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Mining sector weighs vaccine mandates after pandemic measures bolster output


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Mining sector weighs vaccine mandates after pandemic measures bolster output

  • Author Kip Keen
  • Theme Metals

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A healthcare professional conducts COVID-19 vaccine research in a laboratory. Mining companies have been keeping a close eye on vaccine requirements as the sector recovers from widespread shutdowns in 2020.
Source: Tang Ming Tung/DigitalVision via Getty Images

Miners are eyeing COVID-19 vaccine requirements as they reap the success of their earlier mitigation measures, especially in the wake of BHP Group's Oct. 7 adopters to set a mandate for its Western Australia operations.

Miners saw production rebounds after the widespread disruptions of 2020, thanks in part to their implementation of rapid testing, social distancing and quarantining. As they look to build on that success while also slashing pandemic-related costs, mandatory vaccination policies are increasingly under consideration.

The first wave of the pandemic led to mine closures and a rapid drop in metals production in 2020 as the global economy shut down and workers went home sick. But mining companies have since implemented mitigation measures, helping lead to a production rebound in the second quarter of 2021 in some of the hardest hit sectors.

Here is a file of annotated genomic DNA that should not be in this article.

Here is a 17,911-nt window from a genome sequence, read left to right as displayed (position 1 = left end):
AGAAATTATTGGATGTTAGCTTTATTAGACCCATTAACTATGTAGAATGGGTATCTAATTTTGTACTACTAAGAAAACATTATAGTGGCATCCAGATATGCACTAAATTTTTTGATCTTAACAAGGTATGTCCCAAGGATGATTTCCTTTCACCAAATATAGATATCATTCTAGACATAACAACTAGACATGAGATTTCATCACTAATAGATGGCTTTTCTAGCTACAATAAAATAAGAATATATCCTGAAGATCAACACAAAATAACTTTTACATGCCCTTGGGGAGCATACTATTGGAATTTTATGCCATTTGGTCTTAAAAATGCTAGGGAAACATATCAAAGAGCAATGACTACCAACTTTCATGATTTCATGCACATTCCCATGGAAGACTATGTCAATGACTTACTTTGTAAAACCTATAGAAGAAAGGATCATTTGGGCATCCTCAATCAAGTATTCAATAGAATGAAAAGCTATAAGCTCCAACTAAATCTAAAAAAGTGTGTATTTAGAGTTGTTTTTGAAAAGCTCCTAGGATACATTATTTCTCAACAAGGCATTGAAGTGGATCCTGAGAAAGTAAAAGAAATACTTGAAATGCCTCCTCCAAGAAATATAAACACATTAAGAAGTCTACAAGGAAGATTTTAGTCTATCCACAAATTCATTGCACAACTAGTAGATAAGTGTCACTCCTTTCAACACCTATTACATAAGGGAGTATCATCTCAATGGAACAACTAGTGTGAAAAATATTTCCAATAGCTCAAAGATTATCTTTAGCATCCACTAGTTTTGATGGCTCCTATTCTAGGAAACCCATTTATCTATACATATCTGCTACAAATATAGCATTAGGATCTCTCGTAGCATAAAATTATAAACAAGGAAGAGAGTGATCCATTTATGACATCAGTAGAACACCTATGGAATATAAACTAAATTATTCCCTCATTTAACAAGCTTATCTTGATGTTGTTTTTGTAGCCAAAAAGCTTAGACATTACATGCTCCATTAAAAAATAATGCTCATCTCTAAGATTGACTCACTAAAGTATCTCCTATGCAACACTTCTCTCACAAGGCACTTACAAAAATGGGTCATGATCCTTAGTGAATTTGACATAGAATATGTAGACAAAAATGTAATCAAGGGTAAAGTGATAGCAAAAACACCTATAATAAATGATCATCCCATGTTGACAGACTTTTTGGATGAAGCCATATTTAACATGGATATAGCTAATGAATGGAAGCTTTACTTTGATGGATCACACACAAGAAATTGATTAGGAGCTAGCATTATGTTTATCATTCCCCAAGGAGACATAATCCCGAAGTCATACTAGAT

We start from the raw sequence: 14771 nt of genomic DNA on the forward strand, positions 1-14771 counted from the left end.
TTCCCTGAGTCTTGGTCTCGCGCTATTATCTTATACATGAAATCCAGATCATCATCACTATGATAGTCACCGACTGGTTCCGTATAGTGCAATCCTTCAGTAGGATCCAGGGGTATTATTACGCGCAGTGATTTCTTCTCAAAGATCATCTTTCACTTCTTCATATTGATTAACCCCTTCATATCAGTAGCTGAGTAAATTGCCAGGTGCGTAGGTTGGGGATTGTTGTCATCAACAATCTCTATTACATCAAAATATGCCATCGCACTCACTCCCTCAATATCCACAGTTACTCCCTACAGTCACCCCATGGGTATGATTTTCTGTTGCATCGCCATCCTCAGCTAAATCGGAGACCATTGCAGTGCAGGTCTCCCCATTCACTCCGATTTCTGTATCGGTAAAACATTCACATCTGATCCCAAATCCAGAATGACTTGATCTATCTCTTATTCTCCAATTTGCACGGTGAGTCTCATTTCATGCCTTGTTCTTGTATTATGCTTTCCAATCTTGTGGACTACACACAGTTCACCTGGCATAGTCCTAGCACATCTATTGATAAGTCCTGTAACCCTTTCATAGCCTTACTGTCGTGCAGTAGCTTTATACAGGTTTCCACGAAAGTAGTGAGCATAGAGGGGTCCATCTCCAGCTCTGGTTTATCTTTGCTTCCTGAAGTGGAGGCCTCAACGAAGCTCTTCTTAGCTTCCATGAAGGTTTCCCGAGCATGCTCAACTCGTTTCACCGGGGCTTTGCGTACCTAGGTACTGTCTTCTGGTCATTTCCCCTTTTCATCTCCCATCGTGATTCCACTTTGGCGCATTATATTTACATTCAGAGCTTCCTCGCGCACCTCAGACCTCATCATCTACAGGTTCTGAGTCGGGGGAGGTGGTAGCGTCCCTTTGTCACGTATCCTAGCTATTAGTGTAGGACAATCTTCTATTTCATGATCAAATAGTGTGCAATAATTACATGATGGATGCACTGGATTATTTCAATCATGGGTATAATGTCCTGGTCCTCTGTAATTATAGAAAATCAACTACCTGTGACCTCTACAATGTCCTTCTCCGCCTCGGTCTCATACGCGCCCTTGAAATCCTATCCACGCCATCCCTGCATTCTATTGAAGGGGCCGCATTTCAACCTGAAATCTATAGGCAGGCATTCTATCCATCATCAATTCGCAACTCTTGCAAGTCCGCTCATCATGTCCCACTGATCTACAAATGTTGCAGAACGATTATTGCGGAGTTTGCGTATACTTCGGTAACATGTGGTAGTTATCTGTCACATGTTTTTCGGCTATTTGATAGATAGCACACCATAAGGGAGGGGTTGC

According to a recent S&P Global Market Intelligence analysis, mined gold production jumped 9.7% year over year in the second quarter, reflecting the impact of mine shutdowns last year during the initial months of the pandemic as governments grappled to get a hold on the virus's spread. Market Intelligence analysts also said they expect global mined gold production in 2021 to climb 5.9% to 105.9 million ounces.

In a similar vein, copper output during the first seven months of 2021 rose 2.1% year over year, according to a Market Intelligence report, with analysts estimating a rise in 2021 copper supply to 26.4 million tonnes up from 25.0 million tonnes in 2020.

Mining executives credit COVID-19 health and safety measures, while also underscoring further measures such as vaccinations, as key to controlling the virus at operations and a means to ending some of the more costly COVID-19 protocols.

"That's limited the spread and allows you to get back to some semblance of normality," said Erdene Resource Development Corp. President and CEO Peter Akerley, who recently returned from a business trip in Mongolia, where COVID-19 cases recently spiked. "The flip side of this is everybody is realizing, particularly in countries like Mongolia, that we have to accept this as the new norm and find ways to live with it."

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To vax or not to vax

Across the sector globally, mining companies are considering mandatory vaccination policies, and mining giant BHP has taken the plunge.

"In line with government guidance, we recognize the path forward is through widespread vaccination in Australia and we are looking at a range of practical ways to support that while protecting communities and workforces," BHP Minerals Australia President Edgar Basto said in a statement.